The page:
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THE EXPENDABLES 2

About The Production
In a 2012 article, the New York Times Magazine declared the American action hero an endangered species. With the second installment of The Expendables adventure, co-screenwriter and star Sylvester Stallone gives audiences an opportunity to appreciate this now rare breed like never before- assembling a group of the biggest, bravest and most bad-ass action stars of all time. Stallone's aim with The Expendables 2 was to bring thrill-seeking audiences exactly what they've been missing: that all-American, combustible combo of high-velocity adventure and rollicking, relatable heroes who, no matter the costs, are always ready to throw down for what really matters.

To accomplish this, he wanted to expand the already unprecedented team of blockbuster icons whose rapport formed the heart of the first film. It was a chance to bring together every single one of the larger-than-life personalities who built the great American action film as its own massive genre - who forged an indelible cinematic image, in the words of New York Times journalist Adam Sternbergh, of an America that is "strong, tough, independent and perpetually kicking much butt." And it was a chance to give these quintessential rough-hewn renegades a mission that would become a breakneck, personal quest for justice.

Some might not lament that the lone-wolf daredevils, hard-boiled justice-seekers and dogged defenders of such classics as Die Hard, Rambo and Predator have been replaced by caped superheroes and surreal special effects, but Stallone knows audiences are still very hungry for the genuine article. "For The Expendables 2, we've pulled together the most phenomenal action-adventure cast that I've ever been involved with," he says. "We are bringing back that old time rock 'n roll, and giving audiences what that they haven't seen for a while: visceral, true-to-life action."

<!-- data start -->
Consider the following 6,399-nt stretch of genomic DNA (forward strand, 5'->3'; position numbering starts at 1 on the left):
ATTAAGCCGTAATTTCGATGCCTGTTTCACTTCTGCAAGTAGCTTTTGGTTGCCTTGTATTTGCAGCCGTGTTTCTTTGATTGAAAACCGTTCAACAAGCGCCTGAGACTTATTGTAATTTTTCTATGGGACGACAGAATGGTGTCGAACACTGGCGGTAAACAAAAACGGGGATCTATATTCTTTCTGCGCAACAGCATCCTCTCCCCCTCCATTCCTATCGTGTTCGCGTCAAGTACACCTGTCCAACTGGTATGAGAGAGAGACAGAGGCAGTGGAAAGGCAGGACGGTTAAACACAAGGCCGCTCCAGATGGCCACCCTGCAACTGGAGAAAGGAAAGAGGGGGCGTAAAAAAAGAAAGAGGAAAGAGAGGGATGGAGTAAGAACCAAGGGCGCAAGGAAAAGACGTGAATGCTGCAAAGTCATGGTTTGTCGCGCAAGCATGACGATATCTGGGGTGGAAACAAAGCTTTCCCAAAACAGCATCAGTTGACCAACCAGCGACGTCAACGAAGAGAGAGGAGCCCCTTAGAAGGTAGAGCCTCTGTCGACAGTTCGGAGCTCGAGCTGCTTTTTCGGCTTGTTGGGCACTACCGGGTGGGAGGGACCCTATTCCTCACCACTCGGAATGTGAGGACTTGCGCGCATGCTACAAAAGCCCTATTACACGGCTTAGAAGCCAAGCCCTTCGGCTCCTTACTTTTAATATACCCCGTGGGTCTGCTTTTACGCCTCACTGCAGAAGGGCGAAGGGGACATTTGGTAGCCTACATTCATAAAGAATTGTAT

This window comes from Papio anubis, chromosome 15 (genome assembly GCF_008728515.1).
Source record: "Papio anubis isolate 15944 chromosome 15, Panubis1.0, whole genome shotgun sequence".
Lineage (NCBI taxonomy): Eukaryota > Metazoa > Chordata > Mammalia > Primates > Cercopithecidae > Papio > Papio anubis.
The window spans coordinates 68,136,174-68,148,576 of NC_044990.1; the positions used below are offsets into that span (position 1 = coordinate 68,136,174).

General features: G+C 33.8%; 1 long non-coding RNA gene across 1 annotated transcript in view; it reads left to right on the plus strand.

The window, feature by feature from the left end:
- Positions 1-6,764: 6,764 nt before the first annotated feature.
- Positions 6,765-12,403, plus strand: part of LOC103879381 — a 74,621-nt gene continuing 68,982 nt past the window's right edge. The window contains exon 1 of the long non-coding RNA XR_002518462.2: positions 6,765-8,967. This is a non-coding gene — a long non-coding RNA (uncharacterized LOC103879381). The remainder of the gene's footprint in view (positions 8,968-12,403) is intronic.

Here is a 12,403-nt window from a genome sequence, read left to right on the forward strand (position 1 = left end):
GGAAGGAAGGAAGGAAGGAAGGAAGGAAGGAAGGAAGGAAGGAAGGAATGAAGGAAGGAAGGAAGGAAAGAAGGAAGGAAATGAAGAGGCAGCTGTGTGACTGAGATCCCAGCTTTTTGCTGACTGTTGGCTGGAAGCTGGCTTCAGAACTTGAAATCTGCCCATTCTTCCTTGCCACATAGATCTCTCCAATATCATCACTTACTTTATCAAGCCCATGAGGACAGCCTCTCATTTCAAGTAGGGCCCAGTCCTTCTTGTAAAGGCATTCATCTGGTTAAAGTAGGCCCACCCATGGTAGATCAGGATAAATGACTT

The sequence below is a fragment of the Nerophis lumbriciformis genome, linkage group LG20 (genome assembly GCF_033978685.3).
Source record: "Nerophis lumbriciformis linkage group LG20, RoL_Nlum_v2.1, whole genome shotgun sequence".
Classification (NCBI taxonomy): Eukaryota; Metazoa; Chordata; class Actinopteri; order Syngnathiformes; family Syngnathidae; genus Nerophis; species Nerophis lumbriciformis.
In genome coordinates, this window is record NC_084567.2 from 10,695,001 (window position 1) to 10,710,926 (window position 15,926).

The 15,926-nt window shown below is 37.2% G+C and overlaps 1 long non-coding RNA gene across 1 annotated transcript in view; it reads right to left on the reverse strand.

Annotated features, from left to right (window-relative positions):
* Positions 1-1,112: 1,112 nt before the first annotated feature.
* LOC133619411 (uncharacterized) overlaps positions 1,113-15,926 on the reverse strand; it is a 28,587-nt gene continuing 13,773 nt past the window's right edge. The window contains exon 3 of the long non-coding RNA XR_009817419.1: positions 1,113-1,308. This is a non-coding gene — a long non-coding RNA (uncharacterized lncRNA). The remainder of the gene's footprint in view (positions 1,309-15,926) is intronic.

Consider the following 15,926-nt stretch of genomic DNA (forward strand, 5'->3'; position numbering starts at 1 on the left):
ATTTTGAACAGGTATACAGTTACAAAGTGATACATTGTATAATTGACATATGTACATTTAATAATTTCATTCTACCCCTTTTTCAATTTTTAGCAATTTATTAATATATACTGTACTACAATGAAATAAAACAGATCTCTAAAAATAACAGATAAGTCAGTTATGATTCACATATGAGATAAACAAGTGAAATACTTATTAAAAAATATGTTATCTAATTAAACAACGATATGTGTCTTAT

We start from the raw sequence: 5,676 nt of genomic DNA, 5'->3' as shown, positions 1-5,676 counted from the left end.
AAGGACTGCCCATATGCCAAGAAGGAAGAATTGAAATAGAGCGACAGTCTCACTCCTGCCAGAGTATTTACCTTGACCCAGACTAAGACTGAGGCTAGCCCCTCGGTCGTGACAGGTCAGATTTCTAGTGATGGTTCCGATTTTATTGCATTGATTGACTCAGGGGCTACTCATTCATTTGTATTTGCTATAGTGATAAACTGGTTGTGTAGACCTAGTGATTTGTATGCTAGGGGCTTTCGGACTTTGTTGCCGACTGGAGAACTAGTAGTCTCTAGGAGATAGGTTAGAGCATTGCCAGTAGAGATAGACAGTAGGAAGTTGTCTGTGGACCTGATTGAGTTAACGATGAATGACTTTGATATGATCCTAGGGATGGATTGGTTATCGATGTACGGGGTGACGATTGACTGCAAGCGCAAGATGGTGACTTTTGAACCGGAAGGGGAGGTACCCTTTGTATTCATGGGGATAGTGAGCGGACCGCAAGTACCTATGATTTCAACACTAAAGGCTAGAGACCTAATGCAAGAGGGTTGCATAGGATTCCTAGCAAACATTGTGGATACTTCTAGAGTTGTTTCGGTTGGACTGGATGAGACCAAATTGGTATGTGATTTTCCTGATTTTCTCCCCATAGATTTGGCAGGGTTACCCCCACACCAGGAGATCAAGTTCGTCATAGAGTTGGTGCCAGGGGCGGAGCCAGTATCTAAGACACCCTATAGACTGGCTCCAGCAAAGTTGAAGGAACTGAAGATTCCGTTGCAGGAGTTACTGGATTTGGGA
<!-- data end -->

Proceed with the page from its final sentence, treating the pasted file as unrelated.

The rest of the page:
Stallone was thrilled to reteam with Lionsgate and Millennium Films, who were so instrumental in turning his original concept of creating the first "All-Star team" of action heroes into a global hit that left audiences wanting more. The first Expendables chapter had recruited the best of the best and the coolest of the cool from classic action genres ranging from martial arts epics to gritty crime thrillers. With Lionsgate and Millennium's continued support, Stallone was ready to reunite this team, then expand its diverse membership and push them even further into the kind of human jeopardy that requires extraordinary measures.

One thing about the sequel was always for sure - it would be done true to the trademark style of the original, serving as an equally fresh take on vintage American badass action as it was in the days before rampant CGI pushed fight choreography into something more fantastical.

"The Expendables are about classic, straight-up action," sums up producer Kevin King-Templeton. "It goes back to a day when everything was done right in front of the camera. There are real car crashes, real fight scenes and real mayhem. No phony muscle suits or body enhancements needed. This is the real deal. I think the audience appreciates that it's all done without CGI tricks. To have Stallone, Bruce, Arnold, Van Damme, Norris and more all fighting, shooting and bringing their own spin to this highly choreographed action - it's really an action lover's dream come true."